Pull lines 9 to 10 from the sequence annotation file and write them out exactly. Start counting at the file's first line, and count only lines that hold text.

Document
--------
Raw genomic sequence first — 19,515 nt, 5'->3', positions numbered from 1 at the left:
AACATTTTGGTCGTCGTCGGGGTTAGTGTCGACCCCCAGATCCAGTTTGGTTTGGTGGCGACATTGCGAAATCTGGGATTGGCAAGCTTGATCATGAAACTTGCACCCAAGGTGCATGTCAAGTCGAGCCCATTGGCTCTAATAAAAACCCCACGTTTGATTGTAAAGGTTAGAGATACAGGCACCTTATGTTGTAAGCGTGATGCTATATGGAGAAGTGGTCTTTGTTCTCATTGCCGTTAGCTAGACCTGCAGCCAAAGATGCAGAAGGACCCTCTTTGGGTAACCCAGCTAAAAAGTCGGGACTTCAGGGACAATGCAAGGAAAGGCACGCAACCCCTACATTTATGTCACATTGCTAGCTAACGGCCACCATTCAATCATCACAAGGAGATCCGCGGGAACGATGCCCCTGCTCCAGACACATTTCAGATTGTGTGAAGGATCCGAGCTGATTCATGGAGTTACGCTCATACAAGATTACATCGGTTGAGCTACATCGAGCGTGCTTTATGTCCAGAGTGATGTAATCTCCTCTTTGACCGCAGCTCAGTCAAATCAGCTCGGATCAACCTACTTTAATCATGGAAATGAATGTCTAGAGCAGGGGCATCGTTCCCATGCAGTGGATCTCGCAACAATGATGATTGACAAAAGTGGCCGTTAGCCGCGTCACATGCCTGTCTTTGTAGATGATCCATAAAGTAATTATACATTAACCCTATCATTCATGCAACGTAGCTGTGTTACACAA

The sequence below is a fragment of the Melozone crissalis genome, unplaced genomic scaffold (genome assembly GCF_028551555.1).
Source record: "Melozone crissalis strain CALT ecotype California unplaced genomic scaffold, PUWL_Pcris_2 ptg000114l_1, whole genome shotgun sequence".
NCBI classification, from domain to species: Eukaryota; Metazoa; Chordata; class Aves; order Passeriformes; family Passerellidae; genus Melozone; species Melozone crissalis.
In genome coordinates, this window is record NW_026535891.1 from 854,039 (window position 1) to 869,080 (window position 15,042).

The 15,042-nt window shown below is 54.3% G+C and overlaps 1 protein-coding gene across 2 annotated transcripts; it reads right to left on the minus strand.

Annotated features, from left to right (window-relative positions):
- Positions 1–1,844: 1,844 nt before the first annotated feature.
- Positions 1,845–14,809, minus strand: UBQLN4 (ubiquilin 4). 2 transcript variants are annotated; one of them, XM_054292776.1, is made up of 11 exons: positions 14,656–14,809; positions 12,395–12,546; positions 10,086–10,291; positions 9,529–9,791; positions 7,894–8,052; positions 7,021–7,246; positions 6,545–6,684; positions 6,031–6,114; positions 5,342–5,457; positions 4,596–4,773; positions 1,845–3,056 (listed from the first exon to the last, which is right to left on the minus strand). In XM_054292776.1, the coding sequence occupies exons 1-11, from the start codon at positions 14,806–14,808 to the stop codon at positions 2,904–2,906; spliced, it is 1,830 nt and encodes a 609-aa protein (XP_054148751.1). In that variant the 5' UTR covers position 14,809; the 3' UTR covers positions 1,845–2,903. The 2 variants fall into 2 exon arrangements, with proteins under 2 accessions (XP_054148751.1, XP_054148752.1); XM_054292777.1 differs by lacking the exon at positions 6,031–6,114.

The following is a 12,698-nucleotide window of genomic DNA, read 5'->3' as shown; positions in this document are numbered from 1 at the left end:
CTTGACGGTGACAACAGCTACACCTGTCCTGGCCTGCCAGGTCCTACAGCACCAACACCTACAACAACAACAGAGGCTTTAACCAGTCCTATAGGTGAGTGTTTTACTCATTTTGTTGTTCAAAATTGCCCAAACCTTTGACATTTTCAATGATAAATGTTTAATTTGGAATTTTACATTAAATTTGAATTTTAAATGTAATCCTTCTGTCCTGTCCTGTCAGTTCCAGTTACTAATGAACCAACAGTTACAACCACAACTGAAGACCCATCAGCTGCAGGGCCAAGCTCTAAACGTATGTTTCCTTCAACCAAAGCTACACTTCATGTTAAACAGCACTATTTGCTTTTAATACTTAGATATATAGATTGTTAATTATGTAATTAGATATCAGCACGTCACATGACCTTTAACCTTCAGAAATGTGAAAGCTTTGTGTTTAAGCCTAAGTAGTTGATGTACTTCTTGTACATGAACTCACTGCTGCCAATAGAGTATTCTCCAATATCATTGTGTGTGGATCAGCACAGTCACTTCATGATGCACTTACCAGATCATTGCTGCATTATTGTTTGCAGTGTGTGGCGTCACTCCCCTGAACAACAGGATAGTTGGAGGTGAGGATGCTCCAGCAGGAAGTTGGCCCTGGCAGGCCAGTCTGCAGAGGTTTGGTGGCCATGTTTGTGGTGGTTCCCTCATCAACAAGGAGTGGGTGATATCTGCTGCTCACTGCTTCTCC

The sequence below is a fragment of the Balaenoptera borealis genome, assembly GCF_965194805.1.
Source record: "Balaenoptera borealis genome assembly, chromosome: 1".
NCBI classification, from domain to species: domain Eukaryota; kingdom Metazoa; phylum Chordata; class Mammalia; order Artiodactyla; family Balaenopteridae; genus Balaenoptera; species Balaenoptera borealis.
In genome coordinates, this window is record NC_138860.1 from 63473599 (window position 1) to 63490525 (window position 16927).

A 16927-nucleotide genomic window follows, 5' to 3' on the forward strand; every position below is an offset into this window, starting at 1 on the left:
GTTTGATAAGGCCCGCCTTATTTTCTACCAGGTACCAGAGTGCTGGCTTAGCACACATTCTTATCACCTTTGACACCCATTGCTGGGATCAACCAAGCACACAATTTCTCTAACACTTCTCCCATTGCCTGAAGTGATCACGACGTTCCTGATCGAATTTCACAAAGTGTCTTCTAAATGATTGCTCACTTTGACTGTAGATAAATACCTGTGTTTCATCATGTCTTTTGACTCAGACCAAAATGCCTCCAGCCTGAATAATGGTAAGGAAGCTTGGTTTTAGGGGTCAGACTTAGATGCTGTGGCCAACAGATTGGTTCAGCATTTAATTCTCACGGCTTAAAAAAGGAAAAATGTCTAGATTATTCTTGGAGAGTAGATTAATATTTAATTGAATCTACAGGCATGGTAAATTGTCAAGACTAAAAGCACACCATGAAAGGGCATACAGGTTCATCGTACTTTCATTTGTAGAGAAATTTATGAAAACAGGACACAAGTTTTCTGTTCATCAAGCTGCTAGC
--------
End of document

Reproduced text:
- Positions 1–1,844: 1,844 nt before the first annotated feature.
- Positions 1,845–14,809, minus strand: UBQLN4 (ubiquilin 4). 2 transcript variants are annotated; one of them, XM_054292776.1, is made up of 11 exons: positions 14,656–14,809; positions 12,395–12,546; positions 10,086–10,291; positions 9,529–9,791; positions 7,894–8,052; positions 7,021–7,246; positions 6,545–6,684; positions 6,031–6,114; positions 5,342–5,457; positions 4,596–4,773; positions 1,845–3,056 (listed from the first exon to the last, which is right to left on the minus strand). In XM_054292776.1, the coding sequence occupies exons 1-11, from the start codon at positions 14,806–14,808 to the stop codon at positions 2,904–2,906; spliced, it is 1,830 nt and encodes a 609-aa protein (XP_054148751.1). In that variant the 5' UTR covers position 14,809; the 3' UTR covers positions 1,845–2,903. The 2 variants fall into 2 exon arrangements, with proteins under 2 accessions (XP_054148751.1, XP_054148752.1); XM_054292777.1 differs by lacking the exon at positions 6,031–6,114.